Community solar developments have many benefits, but one that is often overlooked is the fact they provide a use for otherwise polluted or unusable spaces. Solar panel installations can be much more flexible and unobtrusive than other types of power generating plants, and existing pollution where they’re built isn’t an issue. This means that they can go on old landfills, highway medians, parking garages, and even decommissioned coal plants, to name a few of the sites that are now powering thousands of households around Massachusetts.
There are many installations already in place on landfills. For example, there’s an 18 acre landfill in Berkley, MA which is now home to an array of more than 11,200 solar panels. Chicopee, MA has 8,000 panels on 6 acres of landfill. There’s a farm on a landfill in Hudson, MA with capacity to power about 1,000 homes, and another in Amesbury with 4.5 megawatts installed. Once a landfill is full, it doesn’t have to be a waste of acreage – instead it can host clean energy to power the towns near it.
While covered landfills are a great choice for an install site, they’re not the only option. The coal plant on Mount Tom in Holyoke was decommissioned four years ago, and is now the site of 17,000 panels plus battery storage. They’re hoping to have the batteries charged by mid-October, which is a huge step forward for clean energy since one of the greatest challenges to date has been storing what’s produced and then distributing that at the times it’s most needed.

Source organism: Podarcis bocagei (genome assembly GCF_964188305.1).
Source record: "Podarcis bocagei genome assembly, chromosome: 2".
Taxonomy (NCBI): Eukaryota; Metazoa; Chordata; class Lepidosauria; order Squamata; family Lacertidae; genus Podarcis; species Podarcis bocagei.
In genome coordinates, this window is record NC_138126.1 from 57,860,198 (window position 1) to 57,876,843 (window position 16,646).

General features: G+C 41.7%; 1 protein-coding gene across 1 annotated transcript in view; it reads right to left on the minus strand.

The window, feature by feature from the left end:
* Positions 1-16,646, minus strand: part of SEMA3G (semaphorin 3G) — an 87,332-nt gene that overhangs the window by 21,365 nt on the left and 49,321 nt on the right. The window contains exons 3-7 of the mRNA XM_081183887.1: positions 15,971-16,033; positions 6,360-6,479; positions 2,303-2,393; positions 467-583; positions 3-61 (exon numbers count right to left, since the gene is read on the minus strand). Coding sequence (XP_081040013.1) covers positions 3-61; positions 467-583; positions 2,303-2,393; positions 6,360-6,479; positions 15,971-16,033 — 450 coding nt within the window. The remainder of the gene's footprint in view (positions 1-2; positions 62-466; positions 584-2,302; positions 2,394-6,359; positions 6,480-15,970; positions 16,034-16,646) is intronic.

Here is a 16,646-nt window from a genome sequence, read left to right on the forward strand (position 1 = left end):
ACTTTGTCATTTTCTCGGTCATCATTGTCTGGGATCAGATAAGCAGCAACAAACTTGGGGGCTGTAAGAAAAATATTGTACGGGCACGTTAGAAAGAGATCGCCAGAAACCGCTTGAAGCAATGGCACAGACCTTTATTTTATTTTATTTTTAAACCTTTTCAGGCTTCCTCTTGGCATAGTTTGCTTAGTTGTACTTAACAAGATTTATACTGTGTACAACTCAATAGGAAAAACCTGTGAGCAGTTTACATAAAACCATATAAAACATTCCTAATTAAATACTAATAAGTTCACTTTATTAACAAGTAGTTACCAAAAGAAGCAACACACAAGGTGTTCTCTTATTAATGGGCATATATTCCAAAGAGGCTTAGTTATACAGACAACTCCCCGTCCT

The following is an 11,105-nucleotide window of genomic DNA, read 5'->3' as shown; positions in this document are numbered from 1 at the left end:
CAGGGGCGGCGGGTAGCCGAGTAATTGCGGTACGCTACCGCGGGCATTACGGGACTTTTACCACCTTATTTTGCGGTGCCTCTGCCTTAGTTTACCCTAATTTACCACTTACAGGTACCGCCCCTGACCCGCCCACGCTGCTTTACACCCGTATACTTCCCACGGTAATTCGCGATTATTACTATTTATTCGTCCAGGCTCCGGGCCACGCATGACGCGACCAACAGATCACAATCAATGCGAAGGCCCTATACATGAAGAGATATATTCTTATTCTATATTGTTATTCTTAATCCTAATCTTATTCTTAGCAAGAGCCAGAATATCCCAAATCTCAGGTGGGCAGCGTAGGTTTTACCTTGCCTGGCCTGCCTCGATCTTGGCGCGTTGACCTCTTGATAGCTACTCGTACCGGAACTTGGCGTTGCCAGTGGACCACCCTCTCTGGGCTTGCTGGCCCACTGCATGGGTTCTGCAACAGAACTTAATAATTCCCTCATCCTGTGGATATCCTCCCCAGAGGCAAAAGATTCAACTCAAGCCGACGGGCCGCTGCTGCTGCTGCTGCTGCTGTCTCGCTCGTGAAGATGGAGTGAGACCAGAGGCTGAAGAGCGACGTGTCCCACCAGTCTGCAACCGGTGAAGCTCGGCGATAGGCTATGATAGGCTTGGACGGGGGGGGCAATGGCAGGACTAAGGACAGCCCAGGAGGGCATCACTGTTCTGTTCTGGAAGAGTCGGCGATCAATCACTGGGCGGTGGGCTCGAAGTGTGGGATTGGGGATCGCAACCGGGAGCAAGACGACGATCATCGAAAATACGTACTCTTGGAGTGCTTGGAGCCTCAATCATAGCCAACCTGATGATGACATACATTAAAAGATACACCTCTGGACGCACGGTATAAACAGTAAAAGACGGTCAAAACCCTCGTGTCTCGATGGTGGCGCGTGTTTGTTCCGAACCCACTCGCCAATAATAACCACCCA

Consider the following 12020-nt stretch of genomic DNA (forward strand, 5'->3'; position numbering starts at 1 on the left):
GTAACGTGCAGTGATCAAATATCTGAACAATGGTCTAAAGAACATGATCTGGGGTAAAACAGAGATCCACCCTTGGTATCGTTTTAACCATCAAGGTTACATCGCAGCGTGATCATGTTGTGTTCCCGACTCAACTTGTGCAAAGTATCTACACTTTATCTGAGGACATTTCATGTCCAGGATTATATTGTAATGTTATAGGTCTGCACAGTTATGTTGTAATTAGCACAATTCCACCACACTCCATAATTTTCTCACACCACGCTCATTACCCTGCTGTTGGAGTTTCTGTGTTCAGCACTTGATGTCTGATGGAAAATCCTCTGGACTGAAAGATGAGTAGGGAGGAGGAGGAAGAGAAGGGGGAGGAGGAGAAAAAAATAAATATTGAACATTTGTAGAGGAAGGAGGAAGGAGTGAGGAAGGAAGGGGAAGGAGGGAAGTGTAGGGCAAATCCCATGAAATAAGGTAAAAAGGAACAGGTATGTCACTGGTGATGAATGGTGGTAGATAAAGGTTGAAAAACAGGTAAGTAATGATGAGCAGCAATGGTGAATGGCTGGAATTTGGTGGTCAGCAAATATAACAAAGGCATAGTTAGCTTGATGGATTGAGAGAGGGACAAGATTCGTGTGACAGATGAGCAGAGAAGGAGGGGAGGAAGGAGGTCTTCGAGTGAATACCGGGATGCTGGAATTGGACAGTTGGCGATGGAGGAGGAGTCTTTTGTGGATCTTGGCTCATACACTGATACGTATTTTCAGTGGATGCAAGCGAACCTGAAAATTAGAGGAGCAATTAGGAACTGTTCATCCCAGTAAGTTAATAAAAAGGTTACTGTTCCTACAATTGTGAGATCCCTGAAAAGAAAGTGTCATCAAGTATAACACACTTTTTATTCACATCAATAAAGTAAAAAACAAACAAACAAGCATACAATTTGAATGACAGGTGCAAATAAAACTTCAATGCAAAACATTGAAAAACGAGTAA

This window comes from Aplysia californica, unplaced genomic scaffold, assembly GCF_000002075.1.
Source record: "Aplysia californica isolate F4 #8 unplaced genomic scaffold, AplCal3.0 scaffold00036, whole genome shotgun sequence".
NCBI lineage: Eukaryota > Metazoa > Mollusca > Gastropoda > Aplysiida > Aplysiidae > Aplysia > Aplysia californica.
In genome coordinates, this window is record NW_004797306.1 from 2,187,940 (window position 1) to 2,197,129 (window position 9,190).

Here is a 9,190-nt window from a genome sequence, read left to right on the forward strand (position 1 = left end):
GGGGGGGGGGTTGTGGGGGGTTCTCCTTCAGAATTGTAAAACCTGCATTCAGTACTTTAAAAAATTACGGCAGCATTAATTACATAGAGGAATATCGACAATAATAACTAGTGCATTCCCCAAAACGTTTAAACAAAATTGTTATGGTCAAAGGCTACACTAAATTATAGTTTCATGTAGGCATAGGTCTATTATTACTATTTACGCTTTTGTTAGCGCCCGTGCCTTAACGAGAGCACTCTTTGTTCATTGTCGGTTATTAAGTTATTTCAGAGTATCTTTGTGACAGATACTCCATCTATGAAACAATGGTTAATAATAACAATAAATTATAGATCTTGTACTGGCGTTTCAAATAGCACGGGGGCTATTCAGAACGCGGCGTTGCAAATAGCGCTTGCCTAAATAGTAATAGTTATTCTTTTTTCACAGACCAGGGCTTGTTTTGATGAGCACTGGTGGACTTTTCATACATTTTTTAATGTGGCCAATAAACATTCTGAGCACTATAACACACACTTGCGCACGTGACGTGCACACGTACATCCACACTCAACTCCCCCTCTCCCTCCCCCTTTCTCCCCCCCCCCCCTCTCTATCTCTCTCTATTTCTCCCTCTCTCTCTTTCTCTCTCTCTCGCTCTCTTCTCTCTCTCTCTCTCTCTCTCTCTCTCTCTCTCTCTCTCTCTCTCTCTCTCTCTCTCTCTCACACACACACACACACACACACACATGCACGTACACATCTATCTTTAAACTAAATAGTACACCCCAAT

Although it’s logical to repurpose hard to use spaces like this, especially with the price of land in Massachusetts, companies are further incentivized to do so with the state’s new solar program. This week, the MA Department of Public Utilities (DPU) issued an order to move forward with compensating new solar projects under the Solar Massachusetts Renewable Target (SMART) program. The SMART program incentivizes projects that make use of “rooftops, parking lots, and landfills…” as well as those that combine storage with a solar installation, which is a first.
Massachusetts’ clean energy transition is happening on sites that were previously putting out pollution and greenhouse gas emissions. It’s a win on all sides – siting solar arrays this way saves valuable land. It also turns what would have been an eyesore or a waste of land into something that benefits the residents near it with savings and clean energy, provides a revenue stream to that area, and improves the local environment by offsetting the pollution that comes from fossil fuel power production.